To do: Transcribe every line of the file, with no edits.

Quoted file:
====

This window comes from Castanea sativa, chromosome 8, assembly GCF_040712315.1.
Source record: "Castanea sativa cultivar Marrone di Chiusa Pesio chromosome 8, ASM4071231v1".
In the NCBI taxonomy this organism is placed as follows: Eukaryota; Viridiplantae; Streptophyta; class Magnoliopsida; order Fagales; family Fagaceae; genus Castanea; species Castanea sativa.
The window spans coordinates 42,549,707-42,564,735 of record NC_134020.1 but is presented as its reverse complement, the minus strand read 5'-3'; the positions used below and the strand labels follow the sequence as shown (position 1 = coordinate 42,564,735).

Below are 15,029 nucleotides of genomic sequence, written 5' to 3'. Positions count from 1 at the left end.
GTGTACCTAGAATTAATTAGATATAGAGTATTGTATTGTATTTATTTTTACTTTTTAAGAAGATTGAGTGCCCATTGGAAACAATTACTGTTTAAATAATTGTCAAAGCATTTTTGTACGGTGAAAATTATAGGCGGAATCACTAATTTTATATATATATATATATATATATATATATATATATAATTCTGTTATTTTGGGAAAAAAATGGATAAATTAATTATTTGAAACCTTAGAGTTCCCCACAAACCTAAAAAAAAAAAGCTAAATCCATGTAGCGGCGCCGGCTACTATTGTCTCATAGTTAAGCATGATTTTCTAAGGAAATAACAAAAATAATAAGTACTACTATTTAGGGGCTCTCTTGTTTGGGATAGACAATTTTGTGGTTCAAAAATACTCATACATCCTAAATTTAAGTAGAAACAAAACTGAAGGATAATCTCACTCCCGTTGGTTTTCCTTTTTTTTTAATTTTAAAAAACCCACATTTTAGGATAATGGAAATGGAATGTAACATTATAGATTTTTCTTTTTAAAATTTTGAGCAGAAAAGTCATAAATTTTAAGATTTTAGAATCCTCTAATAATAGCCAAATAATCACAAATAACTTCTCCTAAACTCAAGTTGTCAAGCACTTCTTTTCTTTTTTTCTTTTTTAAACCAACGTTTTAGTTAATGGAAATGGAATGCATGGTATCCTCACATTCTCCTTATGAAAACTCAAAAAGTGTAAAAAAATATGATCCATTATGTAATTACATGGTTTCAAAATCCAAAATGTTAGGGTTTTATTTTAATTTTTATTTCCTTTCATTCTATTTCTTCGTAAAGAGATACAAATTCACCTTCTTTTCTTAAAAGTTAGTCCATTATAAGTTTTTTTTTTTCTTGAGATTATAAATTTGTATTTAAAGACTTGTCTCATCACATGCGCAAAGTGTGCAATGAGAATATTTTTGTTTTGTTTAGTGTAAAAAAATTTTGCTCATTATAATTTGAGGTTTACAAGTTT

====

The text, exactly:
This window comes from Castanea sativa, chromosome 8, assembly GCF_040712315.1.
Source record: "Castanea sativa cultivar Marrone di Chiusa Pesio chromosome 8, ASM4071231v1".
In the NCBI taxonomy this organism is placed as follows: Eukaryota; Viridiplantae; Streptophyta; class Magnoliopsida; order Fagales; family Fagaceae; genus Castanea; species Castanea sativa.
The window spans coordinates 42,549,707-42,564,735 of record NC_134020.1 but is presented as its reverse complement, the minus strand read 5'-3'; the positions used below and the strand labels follow the sequence as shown (position 1 = coordinate 42,564,735).

Below are 15,029 nucleotides of genomic sequence, written 5' to 3'. Positions count from 1 at the left end.
GTGTACCTAGAATTAATTAGATATAGAGTATTGTATTGTATTTATTTTTACTTTTTAAGAAGATTGAGTGCCCATTGGAAACAATTACTGTTTAAATAATTGTCAAAGCATTTTTGTACGGTGAAAATTATAGGCGGAATCACTAATTTTATATATATATATATATATATATATATATATATATAATTCTGTTATTTTGGGAAAAAAATGGATAAATTAATTATTTGAAACCTTAGAGTTCCCCACAAACCTAAAAAAAAAAAGCTAAATCCATGTAGCGGCGCCGGCTACTATTGTCTCATAGTTAAGCATGATTTTCTAAGGAAATAACAAAAATAATAAGTACTACTATTTAGGGGCTCTCTTGTTTGGGATAGACAATTTTGTGGTTCAAAAATACTCATACATCCTAAATTTAAGTAGAAACAAAACTGAAGGATAATCTCACTCCCGTTGGTTTTCCTTTTTTTTTAATTTTAAAAAACCCACATTTTAGGATAATGGAAATGGAATGTAACATTATAGATTTTTCTTTTTAAAATTTTGAGCAGAAAAGTCATAAATTTTAAGATTTTAGAATCCTCTAATAATAGCCAAATAATCACAAATAACTTCTCCTAAACTCAAGTTGTCAAGCACTTCTTTTCTTTTTTTCTTTTTTAAACCAACGTTTTAGTTAATGGAAATGGAATGCATGGTATCCTCACATTCTCCTTATGAAAACTCAAAAAGTGTAAAAAAATATGATCCATTATGTAATTACATGGTTTCAAAATCCAAAATGTTAGGGTTTTATTTTAATTTTTATTTCCTTTCATTCTATTTCTTCGTAAAGAGATACAAATTCACCTTCTTTTCTTAAAAGTTAGTCCATTATAAGTTTTTTTTTTTCTTGAGATTATAAATTTGTATTTAAAGACTTGTCTCATCACATGCGCAAAGTGTGCAATGAGAATATTTTTGTTTTGTTTAGTGTAAAAAAATTTTGCTCATTATAATTTGAGGTTTACAAGTTT